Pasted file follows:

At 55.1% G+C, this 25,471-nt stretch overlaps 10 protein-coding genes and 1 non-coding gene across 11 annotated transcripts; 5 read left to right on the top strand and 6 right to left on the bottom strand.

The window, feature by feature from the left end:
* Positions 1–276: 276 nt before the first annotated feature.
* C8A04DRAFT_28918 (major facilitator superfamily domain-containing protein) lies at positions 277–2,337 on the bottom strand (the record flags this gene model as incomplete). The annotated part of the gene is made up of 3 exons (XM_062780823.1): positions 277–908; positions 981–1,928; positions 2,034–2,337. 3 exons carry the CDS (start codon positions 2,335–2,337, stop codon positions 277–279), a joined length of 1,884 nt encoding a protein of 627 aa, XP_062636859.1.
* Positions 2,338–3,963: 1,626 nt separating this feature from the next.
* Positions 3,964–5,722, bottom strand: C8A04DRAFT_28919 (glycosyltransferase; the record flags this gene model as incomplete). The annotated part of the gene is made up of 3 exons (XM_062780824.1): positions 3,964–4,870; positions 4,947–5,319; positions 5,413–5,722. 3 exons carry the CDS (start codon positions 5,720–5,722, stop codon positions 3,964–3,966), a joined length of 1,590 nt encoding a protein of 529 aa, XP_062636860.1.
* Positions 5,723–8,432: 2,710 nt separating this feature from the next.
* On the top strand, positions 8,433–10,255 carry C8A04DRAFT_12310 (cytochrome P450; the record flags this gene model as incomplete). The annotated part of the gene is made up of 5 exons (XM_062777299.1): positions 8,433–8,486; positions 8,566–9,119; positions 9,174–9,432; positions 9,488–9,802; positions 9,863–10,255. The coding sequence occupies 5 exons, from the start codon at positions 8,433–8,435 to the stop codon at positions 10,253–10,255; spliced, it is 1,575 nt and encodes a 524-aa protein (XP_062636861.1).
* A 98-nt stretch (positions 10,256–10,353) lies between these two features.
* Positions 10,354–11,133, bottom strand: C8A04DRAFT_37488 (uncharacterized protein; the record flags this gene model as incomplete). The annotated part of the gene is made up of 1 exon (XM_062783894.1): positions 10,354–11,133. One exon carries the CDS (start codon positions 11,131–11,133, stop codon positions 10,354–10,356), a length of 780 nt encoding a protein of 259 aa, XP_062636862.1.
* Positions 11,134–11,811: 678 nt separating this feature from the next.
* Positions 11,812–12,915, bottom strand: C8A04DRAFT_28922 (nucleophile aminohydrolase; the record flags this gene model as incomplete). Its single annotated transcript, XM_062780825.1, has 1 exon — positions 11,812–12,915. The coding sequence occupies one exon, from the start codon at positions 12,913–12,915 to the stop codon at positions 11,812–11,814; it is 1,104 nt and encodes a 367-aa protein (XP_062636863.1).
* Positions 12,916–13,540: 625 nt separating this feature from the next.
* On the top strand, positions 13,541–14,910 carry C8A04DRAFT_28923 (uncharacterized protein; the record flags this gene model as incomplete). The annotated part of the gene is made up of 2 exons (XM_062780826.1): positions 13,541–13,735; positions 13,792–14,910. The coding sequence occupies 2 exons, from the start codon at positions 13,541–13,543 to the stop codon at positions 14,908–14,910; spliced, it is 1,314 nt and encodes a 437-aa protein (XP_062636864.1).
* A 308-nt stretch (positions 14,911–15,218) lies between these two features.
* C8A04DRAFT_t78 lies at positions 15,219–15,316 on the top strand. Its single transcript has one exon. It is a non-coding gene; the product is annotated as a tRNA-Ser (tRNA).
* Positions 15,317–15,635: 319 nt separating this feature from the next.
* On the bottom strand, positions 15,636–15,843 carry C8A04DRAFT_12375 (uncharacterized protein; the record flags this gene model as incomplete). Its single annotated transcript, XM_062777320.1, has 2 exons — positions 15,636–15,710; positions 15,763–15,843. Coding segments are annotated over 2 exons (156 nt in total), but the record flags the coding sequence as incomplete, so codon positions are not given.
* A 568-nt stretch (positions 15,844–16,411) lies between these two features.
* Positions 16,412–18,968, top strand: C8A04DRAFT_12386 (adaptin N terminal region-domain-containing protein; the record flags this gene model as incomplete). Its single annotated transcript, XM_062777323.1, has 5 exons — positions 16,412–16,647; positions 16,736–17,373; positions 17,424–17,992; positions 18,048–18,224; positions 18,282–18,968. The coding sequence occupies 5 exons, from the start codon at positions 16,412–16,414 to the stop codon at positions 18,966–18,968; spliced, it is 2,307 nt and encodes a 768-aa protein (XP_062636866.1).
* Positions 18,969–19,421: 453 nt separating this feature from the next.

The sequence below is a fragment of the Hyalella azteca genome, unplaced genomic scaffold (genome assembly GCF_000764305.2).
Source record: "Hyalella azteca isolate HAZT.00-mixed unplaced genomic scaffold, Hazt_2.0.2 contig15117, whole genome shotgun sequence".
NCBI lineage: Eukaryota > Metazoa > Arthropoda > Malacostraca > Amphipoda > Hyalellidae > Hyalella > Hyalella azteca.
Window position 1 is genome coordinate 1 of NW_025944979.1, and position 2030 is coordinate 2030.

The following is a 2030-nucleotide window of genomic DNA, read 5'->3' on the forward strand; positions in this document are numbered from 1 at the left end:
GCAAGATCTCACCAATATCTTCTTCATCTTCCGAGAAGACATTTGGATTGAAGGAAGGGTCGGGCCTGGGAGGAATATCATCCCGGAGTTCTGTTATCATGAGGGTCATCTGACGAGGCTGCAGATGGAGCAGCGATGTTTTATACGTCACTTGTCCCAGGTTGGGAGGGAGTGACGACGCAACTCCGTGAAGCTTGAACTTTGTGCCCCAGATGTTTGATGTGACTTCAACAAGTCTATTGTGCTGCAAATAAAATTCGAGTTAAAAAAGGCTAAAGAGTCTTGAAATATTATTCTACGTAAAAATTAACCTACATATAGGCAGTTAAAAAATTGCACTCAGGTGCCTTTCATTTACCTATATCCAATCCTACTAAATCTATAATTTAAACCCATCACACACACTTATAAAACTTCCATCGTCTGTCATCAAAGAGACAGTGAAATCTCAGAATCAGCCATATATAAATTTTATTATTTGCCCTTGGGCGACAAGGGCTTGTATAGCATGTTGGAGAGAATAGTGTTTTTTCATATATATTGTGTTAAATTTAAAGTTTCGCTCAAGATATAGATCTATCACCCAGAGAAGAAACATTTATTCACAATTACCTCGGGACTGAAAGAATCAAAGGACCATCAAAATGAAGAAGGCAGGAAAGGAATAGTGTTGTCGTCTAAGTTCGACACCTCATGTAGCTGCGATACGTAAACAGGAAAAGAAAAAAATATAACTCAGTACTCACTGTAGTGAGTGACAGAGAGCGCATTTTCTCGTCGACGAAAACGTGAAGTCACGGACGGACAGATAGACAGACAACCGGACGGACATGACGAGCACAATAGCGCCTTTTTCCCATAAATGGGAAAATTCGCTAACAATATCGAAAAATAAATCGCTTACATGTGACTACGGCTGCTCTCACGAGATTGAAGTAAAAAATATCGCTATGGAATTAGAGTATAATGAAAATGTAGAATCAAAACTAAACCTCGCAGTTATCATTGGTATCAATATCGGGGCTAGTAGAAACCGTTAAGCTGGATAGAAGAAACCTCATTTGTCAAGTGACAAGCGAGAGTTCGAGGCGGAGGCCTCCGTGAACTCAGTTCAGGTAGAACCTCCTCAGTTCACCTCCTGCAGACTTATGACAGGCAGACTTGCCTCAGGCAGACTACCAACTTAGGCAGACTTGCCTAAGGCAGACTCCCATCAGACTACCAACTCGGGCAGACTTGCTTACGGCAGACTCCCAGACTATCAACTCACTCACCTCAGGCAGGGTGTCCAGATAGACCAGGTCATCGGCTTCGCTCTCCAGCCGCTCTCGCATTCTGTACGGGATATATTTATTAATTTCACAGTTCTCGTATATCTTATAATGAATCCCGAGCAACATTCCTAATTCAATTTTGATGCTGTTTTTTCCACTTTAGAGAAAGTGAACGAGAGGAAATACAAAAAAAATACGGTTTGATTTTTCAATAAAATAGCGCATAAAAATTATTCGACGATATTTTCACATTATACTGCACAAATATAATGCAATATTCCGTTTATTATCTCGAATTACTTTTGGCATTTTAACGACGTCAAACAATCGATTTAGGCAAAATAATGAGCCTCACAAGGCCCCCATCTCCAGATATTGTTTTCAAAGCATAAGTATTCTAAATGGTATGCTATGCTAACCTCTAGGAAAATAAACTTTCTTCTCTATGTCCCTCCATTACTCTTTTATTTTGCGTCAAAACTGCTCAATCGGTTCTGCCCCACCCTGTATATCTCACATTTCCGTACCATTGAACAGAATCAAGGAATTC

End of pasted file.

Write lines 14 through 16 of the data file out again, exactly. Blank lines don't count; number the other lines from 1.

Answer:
* On the top strand, positions 13,541–14,910 carry C8A04DRAFT_28923 (uncharacterized protein; the record flags this gene model as incomplete). The annotated part of the gene is made up of 2 exons (XM_062780826.1): positions 13,541–13,735; positions 13,792–14,910. The coding sequence occupies 2 exons, from the start codon at positions 13,541–13,543 to the stop codon at positions 14,908–14,910; spliced, it is 1,314 nt and encodes a 437-aa protein (XP_062636864.1).
* A 308-nt stretch (positions 14,911–15,218) lies between these two features.
* C8A04DRAFT_t78 lies at positions 15,219–15,316 on the top strand. Its single transcript has one exon. It is a non-coding gene; the product is annotated as a tRNA-Ser (tRNA).